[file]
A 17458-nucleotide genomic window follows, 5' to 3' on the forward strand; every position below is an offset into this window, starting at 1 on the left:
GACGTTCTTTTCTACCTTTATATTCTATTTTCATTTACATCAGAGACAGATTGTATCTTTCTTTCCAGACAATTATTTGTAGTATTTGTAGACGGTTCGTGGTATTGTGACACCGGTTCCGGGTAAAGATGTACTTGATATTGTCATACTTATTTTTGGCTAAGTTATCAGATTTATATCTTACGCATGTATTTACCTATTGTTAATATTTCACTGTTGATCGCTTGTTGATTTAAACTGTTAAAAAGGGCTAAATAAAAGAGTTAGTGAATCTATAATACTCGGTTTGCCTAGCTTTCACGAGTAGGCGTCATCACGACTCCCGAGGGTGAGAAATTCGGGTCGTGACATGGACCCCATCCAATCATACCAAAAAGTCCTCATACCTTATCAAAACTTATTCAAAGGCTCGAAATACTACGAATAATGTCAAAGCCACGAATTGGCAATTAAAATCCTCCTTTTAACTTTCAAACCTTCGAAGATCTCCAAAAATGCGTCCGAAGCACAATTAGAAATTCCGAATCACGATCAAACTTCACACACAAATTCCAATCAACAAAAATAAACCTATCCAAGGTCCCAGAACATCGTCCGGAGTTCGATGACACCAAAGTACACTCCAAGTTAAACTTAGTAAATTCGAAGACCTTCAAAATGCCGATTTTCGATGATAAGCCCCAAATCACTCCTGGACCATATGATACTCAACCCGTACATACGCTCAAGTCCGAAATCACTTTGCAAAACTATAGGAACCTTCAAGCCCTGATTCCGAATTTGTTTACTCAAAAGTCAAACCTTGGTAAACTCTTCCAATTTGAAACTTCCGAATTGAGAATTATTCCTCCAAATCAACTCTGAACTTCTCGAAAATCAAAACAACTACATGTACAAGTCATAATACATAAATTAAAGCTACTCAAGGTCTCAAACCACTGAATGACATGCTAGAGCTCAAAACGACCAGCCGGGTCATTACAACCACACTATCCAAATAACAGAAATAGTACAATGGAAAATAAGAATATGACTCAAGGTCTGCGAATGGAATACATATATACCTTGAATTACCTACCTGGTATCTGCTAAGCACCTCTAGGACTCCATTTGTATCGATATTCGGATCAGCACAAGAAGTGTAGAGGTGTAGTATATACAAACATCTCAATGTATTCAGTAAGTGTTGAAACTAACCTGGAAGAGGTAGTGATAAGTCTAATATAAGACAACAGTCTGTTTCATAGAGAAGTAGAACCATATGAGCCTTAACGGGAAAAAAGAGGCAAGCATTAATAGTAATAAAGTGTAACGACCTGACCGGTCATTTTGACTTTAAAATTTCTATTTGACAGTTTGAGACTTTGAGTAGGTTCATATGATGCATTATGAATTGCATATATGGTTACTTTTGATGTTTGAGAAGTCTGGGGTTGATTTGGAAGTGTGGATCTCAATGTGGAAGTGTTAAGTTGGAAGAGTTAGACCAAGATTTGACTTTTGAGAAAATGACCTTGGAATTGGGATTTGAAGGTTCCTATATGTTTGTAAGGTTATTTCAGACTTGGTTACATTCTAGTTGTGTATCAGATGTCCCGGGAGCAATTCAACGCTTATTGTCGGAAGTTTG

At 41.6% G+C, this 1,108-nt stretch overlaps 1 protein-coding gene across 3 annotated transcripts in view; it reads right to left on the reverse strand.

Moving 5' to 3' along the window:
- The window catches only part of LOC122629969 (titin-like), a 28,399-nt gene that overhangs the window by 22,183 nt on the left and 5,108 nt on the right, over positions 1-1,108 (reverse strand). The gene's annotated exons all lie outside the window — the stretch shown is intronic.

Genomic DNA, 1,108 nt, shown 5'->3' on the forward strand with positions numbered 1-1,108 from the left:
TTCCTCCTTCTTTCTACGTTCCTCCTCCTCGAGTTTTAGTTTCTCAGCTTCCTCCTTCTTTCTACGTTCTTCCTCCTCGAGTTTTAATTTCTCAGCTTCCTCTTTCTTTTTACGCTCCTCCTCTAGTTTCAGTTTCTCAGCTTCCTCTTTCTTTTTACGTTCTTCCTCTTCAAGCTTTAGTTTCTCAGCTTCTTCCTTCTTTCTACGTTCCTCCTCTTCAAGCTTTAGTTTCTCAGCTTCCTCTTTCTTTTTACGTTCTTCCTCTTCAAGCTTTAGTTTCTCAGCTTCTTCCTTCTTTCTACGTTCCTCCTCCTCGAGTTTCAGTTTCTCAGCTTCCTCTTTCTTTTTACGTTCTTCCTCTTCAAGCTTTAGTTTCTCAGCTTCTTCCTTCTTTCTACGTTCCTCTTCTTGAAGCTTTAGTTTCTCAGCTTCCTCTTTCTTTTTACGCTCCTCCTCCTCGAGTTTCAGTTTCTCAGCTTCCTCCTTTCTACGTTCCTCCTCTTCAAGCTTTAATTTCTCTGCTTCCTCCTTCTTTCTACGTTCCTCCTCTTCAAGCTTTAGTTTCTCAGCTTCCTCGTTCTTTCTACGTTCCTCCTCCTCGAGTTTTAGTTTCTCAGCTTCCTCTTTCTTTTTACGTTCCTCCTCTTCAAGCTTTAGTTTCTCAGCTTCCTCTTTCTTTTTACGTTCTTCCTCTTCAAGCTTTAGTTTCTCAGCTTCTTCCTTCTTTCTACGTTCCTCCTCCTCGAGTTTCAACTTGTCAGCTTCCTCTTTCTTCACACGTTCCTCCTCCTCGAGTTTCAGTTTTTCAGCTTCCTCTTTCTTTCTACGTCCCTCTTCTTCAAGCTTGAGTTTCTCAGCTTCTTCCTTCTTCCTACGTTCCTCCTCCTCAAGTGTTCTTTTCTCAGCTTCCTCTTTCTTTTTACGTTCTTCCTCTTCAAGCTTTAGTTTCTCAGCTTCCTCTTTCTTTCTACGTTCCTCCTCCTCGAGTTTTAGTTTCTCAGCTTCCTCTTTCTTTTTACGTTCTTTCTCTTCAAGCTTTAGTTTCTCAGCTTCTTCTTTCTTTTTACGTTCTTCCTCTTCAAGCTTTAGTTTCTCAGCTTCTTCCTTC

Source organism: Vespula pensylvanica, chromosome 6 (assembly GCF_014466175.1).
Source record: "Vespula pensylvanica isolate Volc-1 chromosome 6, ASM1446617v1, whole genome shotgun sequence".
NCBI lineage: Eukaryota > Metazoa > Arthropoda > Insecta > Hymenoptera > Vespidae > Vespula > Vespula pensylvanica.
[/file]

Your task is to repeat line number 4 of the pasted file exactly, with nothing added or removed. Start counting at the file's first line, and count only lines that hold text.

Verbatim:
Moving 5' to 3' along the window: